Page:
Because it's exciting, right? And it's just like, not everybody gets to- I know this this phrase seems kind of trite, and I don't mean it to be- live in their purpose. Sometimes, I think because Black life can be so embattled. We are confronted by things that just challenge our regular basic humanity quite frequently, that it's easy to slip into this mode of resistance all the time. And what I have been celebrating is thinking about just Black being and Black aliveness and Black touching and Black joy. Just making deliberate shifts in perspective, right. And that's what I'm seeing in your work: your deep curiosity, about yourself, about your culture and legacy, curating experiences for your children so that they too can develop and be fortified. And one word I came up with when you were talking about your kids being kind of armed with this knowledge, is that it's equipping, that you are equipping them with truths about themselves and their history and heritage. Because you're absolutely right. When you know who you are, and where you are from and whose you are, it makes it a lot harder for people to lie to you and you believe it.
That's it, right!? It makes it so much harder and you have an arsenal to come back to the [unclear]. You know. That's not true. I know it's not true. And this is why I know. I look at my kids now, because they're all grown. I have three sons and a daughter, and they're on fire. They're on fire.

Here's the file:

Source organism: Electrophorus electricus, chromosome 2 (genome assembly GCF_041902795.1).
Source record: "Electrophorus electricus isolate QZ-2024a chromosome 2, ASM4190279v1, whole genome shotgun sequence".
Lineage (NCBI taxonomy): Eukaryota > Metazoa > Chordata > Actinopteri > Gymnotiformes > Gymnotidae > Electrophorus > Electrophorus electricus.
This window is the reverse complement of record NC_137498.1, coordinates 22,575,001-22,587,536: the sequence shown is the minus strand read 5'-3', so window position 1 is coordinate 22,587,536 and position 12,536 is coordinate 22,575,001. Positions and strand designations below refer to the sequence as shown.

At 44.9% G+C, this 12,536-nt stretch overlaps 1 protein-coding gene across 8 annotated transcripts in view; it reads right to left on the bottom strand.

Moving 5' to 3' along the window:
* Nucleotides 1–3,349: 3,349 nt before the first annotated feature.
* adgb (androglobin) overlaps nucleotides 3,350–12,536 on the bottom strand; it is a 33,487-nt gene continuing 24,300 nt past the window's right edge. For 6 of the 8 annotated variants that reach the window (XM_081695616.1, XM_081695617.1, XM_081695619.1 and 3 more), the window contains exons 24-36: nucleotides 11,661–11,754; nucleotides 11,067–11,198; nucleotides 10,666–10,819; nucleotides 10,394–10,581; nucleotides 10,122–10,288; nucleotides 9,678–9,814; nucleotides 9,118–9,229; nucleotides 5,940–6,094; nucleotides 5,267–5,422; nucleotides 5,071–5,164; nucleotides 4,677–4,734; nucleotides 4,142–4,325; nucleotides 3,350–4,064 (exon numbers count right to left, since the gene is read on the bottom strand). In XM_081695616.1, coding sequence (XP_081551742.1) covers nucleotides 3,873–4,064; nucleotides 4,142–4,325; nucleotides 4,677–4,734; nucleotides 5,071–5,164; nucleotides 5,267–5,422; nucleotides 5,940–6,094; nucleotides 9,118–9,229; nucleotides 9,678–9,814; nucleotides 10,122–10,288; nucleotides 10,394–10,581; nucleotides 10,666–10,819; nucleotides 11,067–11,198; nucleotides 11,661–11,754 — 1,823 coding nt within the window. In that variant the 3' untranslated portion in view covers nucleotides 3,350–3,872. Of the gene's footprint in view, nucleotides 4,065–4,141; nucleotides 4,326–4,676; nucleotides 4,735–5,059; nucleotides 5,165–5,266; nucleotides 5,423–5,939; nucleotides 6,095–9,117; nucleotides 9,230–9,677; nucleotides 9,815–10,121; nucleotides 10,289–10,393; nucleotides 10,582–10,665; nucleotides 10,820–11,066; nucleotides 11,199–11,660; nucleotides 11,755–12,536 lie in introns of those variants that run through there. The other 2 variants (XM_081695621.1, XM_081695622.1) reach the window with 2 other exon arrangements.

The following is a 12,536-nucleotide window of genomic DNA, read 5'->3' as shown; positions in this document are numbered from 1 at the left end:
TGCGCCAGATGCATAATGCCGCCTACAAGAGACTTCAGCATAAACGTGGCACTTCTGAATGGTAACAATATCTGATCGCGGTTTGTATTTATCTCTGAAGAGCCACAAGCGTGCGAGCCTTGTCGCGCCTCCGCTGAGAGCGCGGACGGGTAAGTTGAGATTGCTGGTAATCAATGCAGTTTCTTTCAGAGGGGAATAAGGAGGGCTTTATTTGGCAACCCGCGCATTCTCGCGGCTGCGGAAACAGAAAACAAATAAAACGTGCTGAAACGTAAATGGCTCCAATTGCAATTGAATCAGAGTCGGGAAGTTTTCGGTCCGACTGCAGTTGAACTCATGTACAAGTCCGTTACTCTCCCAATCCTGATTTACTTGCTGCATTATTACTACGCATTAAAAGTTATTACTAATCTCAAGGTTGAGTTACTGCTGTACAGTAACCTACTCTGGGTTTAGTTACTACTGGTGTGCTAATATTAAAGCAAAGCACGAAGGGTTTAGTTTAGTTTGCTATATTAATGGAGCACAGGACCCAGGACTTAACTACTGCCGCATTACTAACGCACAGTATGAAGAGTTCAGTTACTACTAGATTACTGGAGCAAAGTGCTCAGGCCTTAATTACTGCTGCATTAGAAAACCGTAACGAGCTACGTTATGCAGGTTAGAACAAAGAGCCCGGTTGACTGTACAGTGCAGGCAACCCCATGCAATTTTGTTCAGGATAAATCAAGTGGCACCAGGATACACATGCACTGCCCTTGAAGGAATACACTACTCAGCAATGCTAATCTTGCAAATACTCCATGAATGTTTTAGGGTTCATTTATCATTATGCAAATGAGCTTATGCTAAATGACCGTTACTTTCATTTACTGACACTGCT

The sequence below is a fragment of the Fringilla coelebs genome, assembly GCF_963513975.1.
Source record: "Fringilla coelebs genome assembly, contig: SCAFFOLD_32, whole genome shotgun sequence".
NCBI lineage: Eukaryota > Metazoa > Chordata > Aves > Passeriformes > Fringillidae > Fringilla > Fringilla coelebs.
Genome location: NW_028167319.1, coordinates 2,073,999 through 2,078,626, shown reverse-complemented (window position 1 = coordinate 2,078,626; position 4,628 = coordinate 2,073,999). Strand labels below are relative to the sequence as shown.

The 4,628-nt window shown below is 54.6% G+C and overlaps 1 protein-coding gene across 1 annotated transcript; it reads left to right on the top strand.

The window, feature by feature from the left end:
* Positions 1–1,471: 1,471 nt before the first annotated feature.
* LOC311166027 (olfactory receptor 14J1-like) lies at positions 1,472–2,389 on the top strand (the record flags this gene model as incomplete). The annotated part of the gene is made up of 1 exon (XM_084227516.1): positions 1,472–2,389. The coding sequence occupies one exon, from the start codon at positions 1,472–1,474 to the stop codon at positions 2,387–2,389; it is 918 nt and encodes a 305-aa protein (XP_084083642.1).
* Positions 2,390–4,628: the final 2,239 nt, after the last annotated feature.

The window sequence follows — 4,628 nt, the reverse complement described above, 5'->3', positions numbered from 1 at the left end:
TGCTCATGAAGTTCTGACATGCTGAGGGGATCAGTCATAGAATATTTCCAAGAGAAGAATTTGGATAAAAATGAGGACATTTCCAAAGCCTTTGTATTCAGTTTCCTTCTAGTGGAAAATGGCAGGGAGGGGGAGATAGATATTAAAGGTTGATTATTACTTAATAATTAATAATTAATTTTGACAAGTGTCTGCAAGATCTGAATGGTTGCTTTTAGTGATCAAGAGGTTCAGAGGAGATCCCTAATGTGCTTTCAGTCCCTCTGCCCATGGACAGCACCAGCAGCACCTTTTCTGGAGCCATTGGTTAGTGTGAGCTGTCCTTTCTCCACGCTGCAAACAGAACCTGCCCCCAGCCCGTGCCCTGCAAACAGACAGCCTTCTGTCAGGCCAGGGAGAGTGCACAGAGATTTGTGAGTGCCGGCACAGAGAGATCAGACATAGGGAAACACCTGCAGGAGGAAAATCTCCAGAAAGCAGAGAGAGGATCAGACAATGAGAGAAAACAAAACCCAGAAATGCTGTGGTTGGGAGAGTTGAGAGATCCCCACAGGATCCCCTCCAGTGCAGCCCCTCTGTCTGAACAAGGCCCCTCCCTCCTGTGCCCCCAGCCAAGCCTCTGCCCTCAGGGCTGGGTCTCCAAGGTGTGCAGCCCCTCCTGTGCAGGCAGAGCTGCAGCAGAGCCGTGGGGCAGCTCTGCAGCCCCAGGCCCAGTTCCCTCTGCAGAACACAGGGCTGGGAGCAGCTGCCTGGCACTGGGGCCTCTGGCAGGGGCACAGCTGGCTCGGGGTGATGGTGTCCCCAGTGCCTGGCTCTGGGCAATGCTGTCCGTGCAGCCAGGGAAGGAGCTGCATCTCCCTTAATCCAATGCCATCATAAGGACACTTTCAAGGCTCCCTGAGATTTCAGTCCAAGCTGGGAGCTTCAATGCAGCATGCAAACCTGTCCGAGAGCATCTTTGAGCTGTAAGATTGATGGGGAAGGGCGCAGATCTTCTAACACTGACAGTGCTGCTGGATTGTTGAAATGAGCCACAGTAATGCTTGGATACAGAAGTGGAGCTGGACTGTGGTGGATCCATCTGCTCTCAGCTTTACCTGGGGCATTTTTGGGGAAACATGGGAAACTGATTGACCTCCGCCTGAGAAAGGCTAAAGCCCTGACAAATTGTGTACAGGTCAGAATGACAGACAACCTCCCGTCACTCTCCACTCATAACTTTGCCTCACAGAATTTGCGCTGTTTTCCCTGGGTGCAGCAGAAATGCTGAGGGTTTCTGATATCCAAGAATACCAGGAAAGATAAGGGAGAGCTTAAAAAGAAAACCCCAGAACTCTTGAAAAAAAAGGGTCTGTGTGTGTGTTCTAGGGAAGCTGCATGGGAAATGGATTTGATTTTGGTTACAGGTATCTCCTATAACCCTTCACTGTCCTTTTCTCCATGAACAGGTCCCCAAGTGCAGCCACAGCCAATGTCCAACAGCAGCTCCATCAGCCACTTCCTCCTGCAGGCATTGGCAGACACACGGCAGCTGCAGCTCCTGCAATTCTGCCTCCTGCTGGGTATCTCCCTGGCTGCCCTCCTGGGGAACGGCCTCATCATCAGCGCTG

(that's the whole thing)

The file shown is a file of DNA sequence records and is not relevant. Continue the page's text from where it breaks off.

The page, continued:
Lisa Woolfork 28:33
That doesn't surprise me. Not at all, not knowing your children at all, but knowing you it surprises me not at all that your children are actual fire.
Yeah. And you know, throughout the years, I've also tried to balance that with understanding how we need to connect back to our inner peace. And I think that's what took me on the path to becoming a yoga teacher. Because when I was exposed to yoga, and the calming, the inner focus, the cleansing and the clearing of your breath and the stillness, I was like, 'don't nobody need this more than us.' You know? And I was introduced to it at 15. There was a sister who was teaching yoga. She invited us to come into her home every Thursday evening, me and two of my friends. And that seed stayed with me until I was an adult. And I bought that. And you know, even becoming a massage therapist, which I've done for the last 22 years. I just stopped to be a full time artist, but that was also something that I felt that I could bring to our community, because it's not a luxury to relax your muscles, relax your body and let some healing take place. Some drug free healing, you know, from healing touch, you know. And so, my life work has always been about us in different levels. You know, the art is another thing too. Bringing it to the community and helping people to connect to that as an option for healing and growing, because too often, alcohol and drugs especially- I grew up in the 60's and 70's. I remember when heroin had a hold on our community.
Lisa Woolfork 30:16
You know, I remember that. And so, growing up I was like, I wanted to change that. I wanted to do something to help our community. Like, you know, I'm a self taught artist. I know, we're talking about my whole art thing. But I have a bachelor's degree in Community Mental Health.